n = 880 instead of 3684 with Pearson’s Chi Square.
Here is the output for the proportions 0.65 and 0.75.
The POWER Procedure 


Fixed Scenario Elements  
Distribution  Asymptotic Normal 
Method  Normal Approximation 
Number of Sides  1 
Alpha  0.025 
Group 1 Proportion  0.65 
Group 2 Proportion  0.75 
Group 1 Weight  1 
Group 2 Weight  1 
Nominal Power  0.9 
Null Proportion Differences  0 
Computed N Total  

Actual Power  N Total 
0.900  880 
Come up with an answer to this question by yourself and then click on the icon to the left to reveal the solution.
Suppose the proportions were 0.65 and 0.75. How does the required sample size, n, change?
SAS® Example
Sample Size for Comparing Two Hazard Functions
An investigator wants to compare an experimental therapy to an active control in a noninferiority trial. The response is time to infection. He desires a 0.025significance level test with 90% statistical power and \(AR =1\). Followup for each patient is one year and he expects 20% of the active control group will get an infection \(\left(p_A = 0.2\right)\). Although he believes that \(p_E = 0.2\), he considers the experimental therapy to be noninferior if \(p_E ≤ 0.25\). The SAS program below, for a onesided superiority trial, may approximate the required sample size.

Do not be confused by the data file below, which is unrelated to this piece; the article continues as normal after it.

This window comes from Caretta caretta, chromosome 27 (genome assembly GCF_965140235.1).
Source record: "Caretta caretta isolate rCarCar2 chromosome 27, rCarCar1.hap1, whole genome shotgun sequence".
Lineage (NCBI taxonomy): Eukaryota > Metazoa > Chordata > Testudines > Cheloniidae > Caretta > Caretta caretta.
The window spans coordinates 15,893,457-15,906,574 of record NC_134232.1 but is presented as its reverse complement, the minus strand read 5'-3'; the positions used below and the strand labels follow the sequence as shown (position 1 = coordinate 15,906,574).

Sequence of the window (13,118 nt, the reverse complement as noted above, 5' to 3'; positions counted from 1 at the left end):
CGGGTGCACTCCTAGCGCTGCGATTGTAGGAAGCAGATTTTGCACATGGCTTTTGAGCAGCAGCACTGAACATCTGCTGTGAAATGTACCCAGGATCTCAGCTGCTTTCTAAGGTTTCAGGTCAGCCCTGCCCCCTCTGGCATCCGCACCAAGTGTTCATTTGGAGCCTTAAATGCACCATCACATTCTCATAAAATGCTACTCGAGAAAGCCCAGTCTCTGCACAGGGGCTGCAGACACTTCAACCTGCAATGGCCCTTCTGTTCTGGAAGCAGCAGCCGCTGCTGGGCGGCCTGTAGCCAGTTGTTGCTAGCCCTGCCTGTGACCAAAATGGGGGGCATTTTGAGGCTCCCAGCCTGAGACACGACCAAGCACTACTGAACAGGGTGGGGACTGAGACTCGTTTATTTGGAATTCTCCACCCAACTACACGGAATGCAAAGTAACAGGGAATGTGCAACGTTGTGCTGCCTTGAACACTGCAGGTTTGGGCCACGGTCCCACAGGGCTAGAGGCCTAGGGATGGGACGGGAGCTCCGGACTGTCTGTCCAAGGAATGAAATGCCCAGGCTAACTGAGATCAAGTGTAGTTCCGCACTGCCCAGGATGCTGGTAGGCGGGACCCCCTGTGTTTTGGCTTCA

***********************************************************************
* This is a program that illustrates the use of PROC POWER to *
* calculate sample size when comparing two hazard functions in a *
* noninferiority trial. *
***********************************************************************;
proc power;
twosamplesurvival groupweights=(1 1) alpha=0.025 power=0.9 sides=1
test=logrank curve("Placebo")=(1.01):(0.8) curve("Therapy")=(1.01):(0.75)
groupsurvival="Placebo""Therapy" accrualtime=0.01 followuptime=1 ntotal=.;
plot min=0.1 max=0.9;
title "Sample Size Calculation for Comparing Two Hazard Functions (1:1 Allocation)";
title2 "in a NonInferiority Trial";
run;